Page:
VILLE PLATTE — What would you do if your town was named the second-poorest town in the United States?

After a USA Today story last year gave this Evangeline Parish town the unfortunate honor, some saw this as an indication that there was no coming back. Yet many of the town's leaders used this as a wake-up call to get to work.

"We thought, 'What can we do to start changing this? What can we do to make things different?'" said Renee Brown, executive director of the Evangeline Chamber of Commerce and Tourism Bureau.

The numbers painted a dreary picture. Nearly 40 percent of the town's 7,000-plus residents lived in poverty. The median household income was just over $18,000, well below half of the state's median income level of $45,000. 

Only 10.2 percent of all adults had at least a bachelor's degree. The median home value? Only $84,900. 

After the story made its rounds, Brown met with Jay Geilow and Jeanne Mouton, the co-owners of Cafe Evangeline, a restaurant built in an old bank in downtown Ville Platte at 102 W. Main St., and decided the only way they could see the city bouncing back would be to rebuild from the center out.

"Ville Platte used to have a booming, vital downtown and Main Street," Geilow said. "Businesses, restaurants, cafes, theaters — we had all kinds of things going on downtown. Then big-box stores came in and changed everything just like in other small towns."

Geilow and Brown pointed to the revitalization projects in Lafayette and Crowley as models to follow, but they didn't know where to start. That's when other community leaders began working with the Evangeline Parish Foundation to help the entire parish.

The two groups decided to get an assessment of where to start, and this brought the potential final piece of the puzzle: The University of Louisiana at Lafayette. UL students worked with Delcambre, Crowley and other Acadiana municipalities with downtown revitalization.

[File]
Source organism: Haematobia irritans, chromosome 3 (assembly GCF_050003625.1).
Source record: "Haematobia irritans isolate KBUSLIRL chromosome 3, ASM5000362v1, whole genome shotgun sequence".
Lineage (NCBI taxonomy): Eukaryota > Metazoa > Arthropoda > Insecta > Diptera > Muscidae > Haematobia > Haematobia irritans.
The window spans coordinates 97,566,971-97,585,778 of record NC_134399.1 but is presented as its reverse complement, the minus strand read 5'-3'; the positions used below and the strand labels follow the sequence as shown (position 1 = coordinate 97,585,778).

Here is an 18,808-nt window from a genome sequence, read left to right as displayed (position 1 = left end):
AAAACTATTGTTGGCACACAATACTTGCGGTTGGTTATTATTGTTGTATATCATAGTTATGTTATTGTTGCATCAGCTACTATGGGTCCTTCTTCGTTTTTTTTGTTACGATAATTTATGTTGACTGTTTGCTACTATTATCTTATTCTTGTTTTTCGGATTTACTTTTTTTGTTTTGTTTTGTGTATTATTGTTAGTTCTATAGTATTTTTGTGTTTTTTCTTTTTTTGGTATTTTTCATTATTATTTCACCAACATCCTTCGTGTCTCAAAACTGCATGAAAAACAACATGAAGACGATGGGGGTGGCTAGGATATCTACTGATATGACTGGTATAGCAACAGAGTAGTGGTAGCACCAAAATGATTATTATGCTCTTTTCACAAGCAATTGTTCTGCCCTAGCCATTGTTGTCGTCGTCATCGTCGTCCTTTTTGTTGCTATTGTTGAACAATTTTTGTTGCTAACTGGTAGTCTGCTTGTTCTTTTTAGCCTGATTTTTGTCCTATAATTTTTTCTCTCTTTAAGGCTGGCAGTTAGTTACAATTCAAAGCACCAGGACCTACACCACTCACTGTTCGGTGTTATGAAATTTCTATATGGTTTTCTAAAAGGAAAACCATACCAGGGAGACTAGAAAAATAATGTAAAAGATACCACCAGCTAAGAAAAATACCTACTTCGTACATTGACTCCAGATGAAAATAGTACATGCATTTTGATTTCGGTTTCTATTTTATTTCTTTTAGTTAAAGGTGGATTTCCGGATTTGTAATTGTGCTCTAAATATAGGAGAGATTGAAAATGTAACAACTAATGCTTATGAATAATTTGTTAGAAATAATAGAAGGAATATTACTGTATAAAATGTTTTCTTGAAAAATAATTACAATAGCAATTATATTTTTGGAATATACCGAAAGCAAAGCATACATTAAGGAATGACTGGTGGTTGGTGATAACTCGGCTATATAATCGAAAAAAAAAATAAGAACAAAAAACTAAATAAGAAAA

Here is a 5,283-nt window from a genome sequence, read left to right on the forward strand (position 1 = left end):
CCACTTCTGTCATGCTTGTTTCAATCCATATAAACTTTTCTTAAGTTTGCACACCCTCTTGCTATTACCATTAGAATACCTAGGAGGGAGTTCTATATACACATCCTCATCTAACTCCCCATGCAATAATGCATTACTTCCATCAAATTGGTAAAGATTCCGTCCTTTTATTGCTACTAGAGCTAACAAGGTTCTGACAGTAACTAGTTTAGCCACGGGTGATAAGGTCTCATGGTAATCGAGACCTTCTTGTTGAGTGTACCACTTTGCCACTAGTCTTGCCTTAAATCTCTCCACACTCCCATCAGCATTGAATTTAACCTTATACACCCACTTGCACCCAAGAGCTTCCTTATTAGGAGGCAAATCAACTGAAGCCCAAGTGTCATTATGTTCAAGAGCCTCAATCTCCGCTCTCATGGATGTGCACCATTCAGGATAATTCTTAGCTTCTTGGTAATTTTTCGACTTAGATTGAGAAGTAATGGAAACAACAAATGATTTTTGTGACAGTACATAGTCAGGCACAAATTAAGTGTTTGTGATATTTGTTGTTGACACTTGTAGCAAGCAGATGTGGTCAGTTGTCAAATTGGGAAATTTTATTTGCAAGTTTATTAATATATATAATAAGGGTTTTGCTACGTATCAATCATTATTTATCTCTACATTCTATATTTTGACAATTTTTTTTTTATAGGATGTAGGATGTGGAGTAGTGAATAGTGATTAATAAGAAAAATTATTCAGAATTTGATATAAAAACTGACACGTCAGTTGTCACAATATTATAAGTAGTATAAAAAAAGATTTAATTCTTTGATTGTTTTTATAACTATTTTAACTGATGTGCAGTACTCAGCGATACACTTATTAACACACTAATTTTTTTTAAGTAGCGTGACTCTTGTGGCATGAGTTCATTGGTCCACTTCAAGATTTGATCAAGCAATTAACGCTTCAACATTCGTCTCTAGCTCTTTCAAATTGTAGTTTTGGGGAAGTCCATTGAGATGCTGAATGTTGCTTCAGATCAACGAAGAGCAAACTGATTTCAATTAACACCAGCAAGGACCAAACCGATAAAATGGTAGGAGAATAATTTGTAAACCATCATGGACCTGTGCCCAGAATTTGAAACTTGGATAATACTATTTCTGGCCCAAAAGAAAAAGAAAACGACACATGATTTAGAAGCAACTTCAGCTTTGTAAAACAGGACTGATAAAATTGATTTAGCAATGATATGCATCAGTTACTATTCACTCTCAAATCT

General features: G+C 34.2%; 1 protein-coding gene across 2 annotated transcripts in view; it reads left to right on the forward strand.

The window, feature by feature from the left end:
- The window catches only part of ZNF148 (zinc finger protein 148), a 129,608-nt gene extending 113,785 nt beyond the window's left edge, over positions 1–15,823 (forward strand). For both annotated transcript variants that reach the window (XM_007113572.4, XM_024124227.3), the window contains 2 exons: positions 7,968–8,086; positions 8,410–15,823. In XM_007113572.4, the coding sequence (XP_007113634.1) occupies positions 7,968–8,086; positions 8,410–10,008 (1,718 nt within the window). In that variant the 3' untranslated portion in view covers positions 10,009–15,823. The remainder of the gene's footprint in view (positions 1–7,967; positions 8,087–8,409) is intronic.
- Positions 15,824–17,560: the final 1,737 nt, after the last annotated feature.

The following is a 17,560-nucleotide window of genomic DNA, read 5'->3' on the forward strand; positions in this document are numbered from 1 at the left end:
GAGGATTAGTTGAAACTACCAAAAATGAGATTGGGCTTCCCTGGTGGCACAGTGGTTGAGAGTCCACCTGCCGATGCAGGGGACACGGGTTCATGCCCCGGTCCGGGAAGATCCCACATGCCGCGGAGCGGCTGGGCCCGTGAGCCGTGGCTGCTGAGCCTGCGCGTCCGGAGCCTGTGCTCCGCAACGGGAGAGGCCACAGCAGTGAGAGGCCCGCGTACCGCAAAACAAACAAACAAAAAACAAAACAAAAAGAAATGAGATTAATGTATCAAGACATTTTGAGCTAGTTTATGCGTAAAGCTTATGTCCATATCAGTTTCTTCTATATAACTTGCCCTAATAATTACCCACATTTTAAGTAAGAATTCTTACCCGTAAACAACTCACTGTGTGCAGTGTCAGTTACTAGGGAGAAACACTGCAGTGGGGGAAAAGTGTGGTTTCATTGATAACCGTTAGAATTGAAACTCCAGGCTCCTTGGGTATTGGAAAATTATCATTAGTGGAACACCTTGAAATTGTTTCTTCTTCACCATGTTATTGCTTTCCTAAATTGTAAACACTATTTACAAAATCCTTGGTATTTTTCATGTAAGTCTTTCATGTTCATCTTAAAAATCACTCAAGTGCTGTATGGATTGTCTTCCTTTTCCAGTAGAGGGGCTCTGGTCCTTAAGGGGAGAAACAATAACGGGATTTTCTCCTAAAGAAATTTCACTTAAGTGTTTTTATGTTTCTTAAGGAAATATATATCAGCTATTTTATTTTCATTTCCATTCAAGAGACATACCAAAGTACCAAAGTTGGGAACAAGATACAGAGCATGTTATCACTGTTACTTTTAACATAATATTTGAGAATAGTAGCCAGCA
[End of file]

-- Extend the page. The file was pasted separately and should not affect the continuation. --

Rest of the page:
"They’ve been in decline for a while, and we’re hoping to turn the tide back toward revitalizing and developing strategies for economic development to identify areas of growth," said UL professor Geoff Stewart, an endowed chair in regional business development at UL.

Students and faculty held three town hall meetings in Ville Platte to determine how to help. The partnership helps the university gain prestige when the towns turn around and become success stories. Students get experience and credit toward degrees, and the towns reap the benefits from the revitalization.

Stewart said his MBA class over the next few years — and other classes — will look at ways to revive Ville Platte's economy. They plan has three parts: revive downtown, lure industrial developments back and focus on tourism to bring visitors to Main Street and the rest of Evangeline Parish.

"It’s desperately needed," said Jacki Wyble, owner of The Wyble Collection, an antique store at 136 W. Main St. "Ville Platte is almost a dead town where people don’t come unless they have to. I think revitalizing Ville Platte is on everyone’s mind and I’m excited about all the work being done to try to accomplish that."

The efforts are welcomed along Main Street, which today features several abandoned buildings that some say give visitors the impression they're driving through another dying small town in rural America. The university also has started working with some local businesses, such as Kary's Roux and Pig Stand Bar-B-Que Sauce, with marketing efforts.

"We are just so grateful," Mayor Jennifer Vidrine said. "That is a tremendous project. We are so happy they can help us achieve our goal and vision for Ville Platte currently and in the future. We want to give people a reason to take exit 23 (off Interstate 49) to Ville Platte and see what we have to offer and experience our great culture and our great city. That is what this revitalization project will do."

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Follow Dan Boudreaux on Twitter, @dan_boudreaux